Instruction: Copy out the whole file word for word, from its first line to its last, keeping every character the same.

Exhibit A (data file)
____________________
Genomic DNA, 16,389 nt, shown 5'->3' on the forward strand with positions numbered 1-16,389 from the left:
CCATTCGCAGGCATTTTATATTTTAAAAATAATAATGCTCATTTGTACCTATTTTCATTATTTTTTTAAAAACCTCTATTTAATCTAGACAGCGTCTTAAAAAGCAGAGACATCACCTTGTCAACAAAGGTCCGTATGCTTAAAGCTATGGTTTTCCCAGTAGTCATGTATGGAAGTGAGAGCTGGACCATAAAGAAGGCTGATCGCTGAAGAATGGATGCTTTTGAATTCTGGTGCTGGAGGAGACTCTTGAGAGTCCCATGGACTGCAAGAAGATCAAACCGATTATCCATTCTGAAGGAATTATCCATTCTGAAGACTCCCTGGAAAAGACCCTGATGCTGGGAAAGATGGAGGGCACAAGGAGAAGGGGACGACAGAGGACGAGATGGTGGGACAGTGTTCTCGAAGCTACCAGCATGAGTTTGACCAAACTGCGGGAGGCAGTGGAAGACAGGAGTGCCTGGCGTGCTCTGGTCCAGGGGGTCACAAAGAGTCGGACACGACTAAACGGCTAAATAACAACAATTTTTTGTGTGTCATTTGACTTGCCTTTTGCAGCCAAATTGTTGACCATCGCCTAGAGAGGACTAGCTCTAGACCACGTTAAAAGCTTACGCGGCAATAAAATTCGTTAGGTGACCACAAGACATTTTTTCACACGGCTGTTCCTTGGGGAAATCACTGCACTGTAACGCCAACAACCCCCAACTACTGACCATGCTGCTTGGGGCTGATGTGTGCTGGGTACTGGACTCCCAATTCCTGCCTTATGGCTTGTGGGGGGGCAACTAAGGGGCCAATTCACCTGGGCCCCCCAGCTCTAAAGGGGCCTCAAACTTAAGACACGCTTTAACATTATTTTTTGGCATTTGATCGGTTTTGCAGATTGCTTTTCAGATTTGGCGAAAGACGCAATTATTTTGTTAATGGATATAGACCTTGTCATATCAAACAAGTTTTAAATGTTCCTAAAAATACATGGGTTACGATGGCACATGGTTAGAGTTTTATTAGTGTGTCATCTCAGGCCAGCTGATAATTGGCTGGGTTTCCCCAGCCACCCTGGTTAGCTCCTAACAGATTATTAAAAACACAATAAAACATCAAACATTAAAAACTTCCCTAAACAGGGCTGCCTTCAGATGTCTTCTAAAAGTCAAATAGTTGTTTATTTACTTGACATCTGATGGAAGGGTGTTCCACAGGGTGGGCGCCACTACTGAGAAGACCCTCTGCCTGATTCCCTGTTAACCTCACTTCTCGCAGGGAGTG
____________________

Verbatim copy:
Genomic DNA, 16,389 nt, shown 5'->3' on the forward strand with positions numbered 1-16,389 from the left:
CCATTCGCAGGCATTTTATATTTTAAAAATAATAATGCTCATTTGTACCTATTTTCATTATTTTTTTAAAAACCTCTATTTAATCTAGACAGCGTCTTAAAAAGCAGAGACATCACCTTGTCAACAAAGGTCCGTATGCTTAAAGCTATGGTTTTCCCAGTAGTCATGTATGGAAGTGAGAGCTGGACCATAAAGAAGGCTGATCGCTGAAGAATGGATGCTTTTGAATTCTGGTGCTGGAGGAGACTCTTGAGAGTCCCATGGACTGCAAGAAGATCAAACCGATTATCCATTCTGAAGGAATTATCCATTCTGAAGACTCCCTGGAAAAGACCCTGATGCTGGGAAAGATGGAGGGCACAAGGAGAAGGGGACGACAGAGGACGAGATGGTGGGACAGTGTTCTCGAAGCTACCAGCATGAGTTTGACCAAACTGCGGGAGGCAGTGGAAGACAGGAGTGCCTGGCGTGCTCTGGTCCAGGGGGTCACAAAGAGTCGGACACGACTAAACGGCTAAATAACAACAATTTTTTGTGTGTCATTTGACTTGCCTTTTGCAGCCAAATTGTTGACCATCGCCTAGAGAGGACTAGCTCTAGACCACGTTAAAAGCTTACGCGGCAATAAAATTCGTTAGGTGACCACAAGACATTTTTTCACACGGCTGTTCCTTGGGGAAATCACTGCACTGTAACGCCAACAACCCCCAACTACTGACCATGCTGCTTGGGGCTGATGTGTGCTGGGTACTGGACTCCCAATTCCTGCCTTATGGCTTGTGGGGGGGCAACTAAGGGGCCAATTCACCTGGGCCCCCCAGCTCTAAAGGGGCCTCAAACTTAAGACACGCTTTAACATTATTTTTTGGCATTTGATCGGTTTTGCAGATTGCTTTTCAGATTTGGCGAAAGACGCAATTATTTTGTTAATGGATATAGACCTTGTCATATCAAACAAGTTTTAAATGTTCCTAAAAATACATGGGTTACGATGGCACATGGTTAGAGTTTTATTAGTGTGTCATCTCAGGCCAGCTGATAATTGGCTGGGTTTCCCCAGCCACCCTGGTTAGCTCCTAACAGATTATTAAAAACACAATAAAACATCAAACATTAAAAACTTCCCTAAACAGGGCTGCCTTCAGATGTCTTCTAAAAGTCAAATAGTTGTTTATTTACTTGACATCTGATGGAAGGGTGTTCCACAGGGTGGGCGCCACTACTGAGAAGACCCTCTGCCTGATTCCCTGTTAACCTCACTTCTCGCAGGGAGTG